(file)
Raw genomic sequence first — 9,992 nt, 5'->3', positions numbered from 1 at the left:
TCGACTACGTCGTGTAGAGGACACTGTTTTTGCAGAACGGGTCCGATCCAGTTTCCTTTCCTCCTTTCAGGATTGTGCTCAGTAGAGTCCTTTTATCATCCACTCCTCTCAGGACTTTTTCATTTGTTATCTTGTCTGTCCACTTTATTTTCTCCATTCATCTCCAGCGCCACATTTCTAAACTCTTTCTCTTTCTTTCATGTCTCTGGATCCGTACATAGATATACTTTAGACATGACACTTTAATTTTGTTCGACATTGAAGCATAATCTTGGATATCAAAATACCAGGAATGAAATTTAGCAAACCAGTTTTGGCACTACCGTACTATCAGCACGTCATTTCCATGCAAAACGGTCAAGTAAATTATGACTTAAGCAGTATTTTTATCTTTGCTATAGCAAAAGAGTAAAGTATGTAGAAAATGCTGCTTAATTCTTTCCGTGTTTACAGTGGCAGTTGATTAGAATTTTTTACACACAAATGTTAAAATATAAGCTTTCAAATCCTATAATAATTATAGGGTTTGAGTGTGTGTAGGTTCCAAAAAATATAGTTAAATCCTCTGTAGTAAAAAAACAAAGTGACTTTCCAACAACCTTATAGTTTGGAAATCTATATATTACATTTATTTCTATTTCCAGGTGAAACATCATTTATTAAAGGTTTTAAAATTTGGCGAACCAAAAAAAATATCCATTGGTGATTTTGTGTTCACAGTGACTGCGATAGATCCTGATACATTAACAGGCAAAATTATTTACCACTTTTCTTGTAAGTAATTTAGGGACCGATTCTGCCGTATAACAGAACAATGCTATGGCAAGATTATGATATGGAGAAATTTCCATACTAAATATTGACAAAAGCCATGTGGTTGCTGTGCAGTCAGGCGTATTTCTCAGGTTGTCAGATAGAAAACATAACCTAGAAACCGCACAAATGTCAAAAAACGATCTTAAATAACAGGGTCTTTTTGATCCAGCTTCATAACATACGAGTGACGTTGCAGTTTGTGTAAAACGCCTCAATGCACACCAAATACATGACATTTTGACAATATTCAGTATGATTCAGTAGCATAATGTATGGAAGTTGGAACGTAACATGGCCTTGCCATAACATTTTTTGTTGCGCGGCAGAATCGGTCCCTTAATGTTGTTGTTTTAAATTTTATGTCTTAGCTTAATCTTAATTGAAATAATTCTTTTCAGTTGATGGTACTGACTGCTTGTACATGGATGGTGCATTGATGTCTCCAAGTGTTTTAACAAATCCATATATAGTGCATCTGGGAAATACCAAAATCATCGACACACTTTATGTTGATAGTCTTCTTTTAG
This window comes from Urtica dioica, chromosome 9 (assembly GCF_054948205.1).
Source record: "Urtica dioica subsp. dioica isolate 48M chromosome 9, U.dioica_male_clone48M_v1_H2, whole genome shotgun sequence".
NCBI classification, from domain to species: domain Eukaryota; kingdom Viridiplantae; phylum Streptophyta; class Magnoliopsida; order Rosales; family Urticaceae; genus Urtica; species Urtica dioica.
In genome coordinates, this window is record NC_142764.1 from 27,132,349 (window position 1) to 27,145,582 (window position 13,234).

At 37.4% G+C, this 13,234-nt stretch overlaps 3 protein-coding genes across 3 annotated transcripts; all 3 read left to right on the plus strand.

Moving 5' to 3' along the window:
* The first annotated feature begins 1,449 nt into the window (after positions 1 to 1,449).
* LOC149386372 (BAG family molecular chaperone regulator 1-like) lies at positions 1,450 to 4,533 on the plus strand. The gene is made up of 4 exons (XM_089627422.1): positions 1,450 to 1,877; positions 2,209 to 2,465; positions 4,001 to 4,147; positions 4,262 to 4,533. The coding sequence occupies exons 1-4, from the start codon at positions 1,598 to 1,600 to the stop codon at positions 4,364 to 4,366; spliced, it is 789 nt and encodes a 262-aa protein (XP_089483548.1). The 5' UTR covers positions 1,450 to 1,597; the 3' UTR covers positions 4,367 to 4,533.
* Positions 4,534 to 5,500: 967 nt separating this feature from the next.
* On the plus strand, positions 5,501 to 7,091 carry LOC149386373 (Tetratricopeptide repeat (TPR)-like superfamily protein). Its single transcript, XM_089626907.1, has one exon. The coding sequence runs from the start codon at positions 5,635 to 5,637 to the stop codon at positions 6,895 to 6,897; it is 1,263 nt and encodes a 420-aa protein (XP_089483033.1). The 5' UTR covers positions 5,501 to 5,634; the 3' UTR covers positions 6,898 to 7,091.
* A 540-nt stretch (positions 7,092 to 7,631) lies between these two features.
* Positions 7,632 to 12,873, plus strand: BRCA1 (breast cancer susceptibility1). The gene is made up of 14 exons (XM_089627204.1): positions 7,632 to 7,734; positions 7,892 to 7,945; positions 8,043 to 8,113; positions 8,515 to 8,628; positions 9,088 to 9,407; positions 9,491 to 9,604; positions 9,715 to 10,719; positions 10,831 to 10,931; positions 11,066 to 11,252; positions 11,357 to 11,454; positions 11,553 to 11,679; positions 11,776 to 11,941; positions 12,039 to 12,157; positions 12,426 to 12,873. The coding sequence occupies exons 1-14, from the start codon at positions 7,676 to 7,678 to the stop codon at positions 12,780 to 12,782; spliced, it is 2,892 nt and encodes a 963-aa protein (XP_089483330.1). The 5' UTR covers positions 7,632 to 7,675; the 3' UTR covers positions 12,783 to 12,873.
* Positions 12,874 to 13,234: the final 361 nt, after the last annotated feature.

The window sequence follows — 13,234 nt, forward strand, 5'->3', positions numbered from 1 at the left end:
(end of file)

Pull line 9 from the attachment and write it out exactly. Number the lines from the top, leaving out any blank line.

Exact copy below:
* The first annotated feature begins 1,449 nt into the window (after positions 1 to 1,449).